- to absorb or become impregnated with;
be susceptible to: Waxed paper will not take ink. This cloth takes dye.
- to attract and hold: The red sweater took his eye. The urgent voice took her attention.
- to captivate or charm: The kitten took my fancy.
- to require: It takes courage to do that. The climb took all our strength.
- to employ for some specified or implied purpose: to take measures to curb drugs.
- to use as a means of transportation: to take a bus to the ferry.
- to get on or board (a means of transportation) at a given time or in a given place: She takes the train at Scarsdale.
- to proceed to occupy: to take a seat.
- to occupy;
fill (time, space, etc.): His hobby takes most of his spare time. The machine takes a lot of room.
- to use up;
consume: This car takes a great deal of oil. He took ten minutes to solve the problem.
- to avail oneself of: He took the opportunity to leave. She took the time to finish it properly.
- to do, perform, execute, etc.: to take a walk.
- to go into or enter: Take the next road to the left.
- to adopt and enter upon (a way, course, etc.): to take the path of least resistance.
- to act or perform: to take the part of the hero.
- to make (a reproduction, picture, or photograph): to take home movies of the children.
- to make a picture, esp. a photograph, of: The photographer took us sitting down.
- to write down: to take a letter in shorthand; to take notes at a lecture.
- to apply oneself to;
study: to take ballet; She took four courses in her freshman year.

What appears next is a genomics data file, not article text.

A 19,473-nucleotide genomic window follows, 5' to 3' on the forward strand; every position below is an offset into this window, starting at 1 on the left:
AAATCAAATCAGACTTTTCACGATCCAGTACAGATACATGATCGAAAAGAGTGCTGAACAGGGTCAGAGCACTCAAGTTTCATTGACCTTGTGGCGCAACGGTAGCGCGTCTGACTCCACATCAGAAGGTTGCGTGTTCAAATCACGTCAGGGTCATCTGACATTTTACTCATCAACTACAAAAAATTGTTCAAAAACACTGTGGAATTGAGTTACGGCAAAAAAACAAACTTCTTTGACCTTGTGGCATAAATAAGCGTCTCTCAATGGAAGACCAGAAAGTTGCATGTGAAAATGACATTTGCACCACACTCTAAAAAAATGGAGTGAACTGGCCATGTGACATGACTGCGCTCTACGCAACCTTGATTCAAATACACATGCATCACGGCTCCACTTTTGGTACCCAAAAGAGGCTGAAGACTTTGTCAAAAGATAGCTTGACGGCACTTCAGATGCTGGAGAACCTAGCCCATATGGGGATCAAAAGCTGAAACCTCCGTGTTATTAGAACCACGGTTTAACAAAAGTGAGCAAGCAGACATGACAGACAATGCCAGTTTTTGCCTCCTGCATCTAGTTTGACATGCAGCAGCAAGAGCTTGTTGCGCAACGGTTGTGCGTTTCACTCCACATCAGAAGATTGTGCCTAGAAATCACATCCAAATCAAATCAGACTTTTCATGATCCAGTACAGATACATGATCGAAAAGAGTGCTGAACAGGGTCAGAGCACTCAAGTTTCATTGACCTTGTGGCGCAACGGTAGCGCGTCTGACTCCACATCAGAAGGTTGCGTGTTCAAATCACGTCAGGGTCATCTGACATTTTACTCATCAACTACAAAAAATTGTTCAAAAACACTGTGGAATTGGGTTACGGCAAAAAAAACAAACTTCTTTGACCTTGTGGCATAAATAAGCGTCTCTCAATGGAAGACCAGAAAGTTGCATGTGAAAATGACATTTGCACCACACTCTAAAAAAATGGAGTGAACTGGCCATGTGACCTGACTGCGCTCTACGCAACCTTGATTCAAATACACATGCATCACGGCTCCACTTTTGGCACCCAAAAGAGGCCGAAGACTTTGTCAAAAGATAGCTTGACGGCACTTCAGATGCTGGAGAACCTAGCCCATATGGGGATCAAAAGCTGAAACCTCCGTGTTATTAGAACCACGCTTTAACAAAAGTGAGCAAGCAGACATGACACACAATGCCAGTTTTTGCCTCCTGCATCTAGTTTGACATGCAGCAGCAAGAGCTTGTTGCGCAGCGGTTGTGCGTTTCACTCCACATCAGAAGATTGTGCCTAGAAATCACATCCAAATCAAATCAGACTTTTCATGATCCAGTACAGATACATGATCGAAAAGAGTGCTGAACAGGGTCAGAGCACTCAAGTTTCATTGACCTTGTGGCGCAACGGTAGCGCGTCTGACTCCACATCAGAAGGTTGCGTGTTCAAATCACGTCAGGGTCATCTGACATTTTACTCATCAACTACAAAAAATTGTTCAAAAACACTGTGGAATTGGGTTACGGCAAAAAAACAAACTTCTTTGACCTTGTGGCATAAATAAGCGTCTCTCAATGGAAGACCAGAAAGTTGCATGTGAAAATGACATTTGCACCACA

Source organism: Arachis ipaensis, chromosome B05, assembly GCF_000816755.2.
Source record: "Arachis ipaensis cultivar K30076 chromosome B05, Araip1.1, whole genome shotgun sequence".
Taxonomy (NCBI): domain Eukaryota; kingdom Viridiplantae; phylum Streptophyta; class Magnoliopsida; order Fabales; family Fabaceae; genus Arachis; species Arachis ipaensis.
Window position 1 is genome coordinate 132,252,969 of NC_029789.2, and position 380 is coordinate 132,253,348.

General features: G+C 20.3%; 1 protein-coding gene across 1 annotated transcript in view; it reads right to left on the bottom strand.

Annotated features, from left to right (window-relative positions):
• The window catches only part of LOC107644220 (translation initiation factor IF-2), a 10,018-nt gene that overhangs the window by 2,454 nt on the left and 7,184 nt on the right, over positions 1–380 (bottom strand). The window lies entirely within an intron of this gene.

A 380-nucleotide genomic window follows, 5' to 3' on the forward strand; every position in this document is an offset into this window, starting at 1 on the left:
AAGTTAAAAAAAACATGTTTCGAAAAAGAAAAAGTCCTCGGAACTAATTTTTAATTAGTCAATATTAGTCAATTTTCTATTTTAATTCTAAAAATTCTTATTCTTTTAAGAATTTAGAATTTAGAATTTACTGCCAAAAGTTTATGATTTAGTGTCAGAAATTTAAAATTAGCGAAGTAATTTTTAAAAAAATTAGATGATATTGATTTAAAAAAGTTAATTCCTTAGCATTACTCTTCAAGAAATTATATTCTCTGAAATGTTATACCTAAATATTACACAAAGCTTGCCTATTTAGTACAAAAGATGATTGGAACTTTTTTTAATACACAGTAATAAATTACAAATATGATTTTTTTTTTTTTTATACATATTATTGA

- to deal with;
treat: to take things in their proper order.
- to proceed to handle in some manner: to take a matter under consideration.
- to assume or undertake (a function, duty, job, etc.): The mayor took office last month.
- to assume or adopt (a symbol, badge, or the like) as a token of office: to take the veil; to take the throne.
- to assume the obligation of;
be bound by: to take an oath.
- to assume or adopt as one's own: to take someone's part in an argument; He took the side of the speaker.
- to assume or appropriate as if by right: to take credit for someone else's work.
- to accept the burden of: She took the blame for his failure.
- to determine by inquiry, examination, measurement, scientific observation, etc.: to take someone's pulse; to take a census.
- to make or carry out for purposes of yielding such a determination: to take someone's measurements; to take a seismographic reading.
- to begin to have;
experience (a certain feeling or state of mind): to take pride in one's appearance.
- to form and hold in the mind: to take a gloomy view.
- to grasp or apprehend mentally;
comprehend: Do you take my meaning, sir?
- to understand in a specified way: You shouldn't take the remark as an insult.
- to grasp the meaning of (a person): if we take him correctly.
- to accept the statements of: to take him at his word.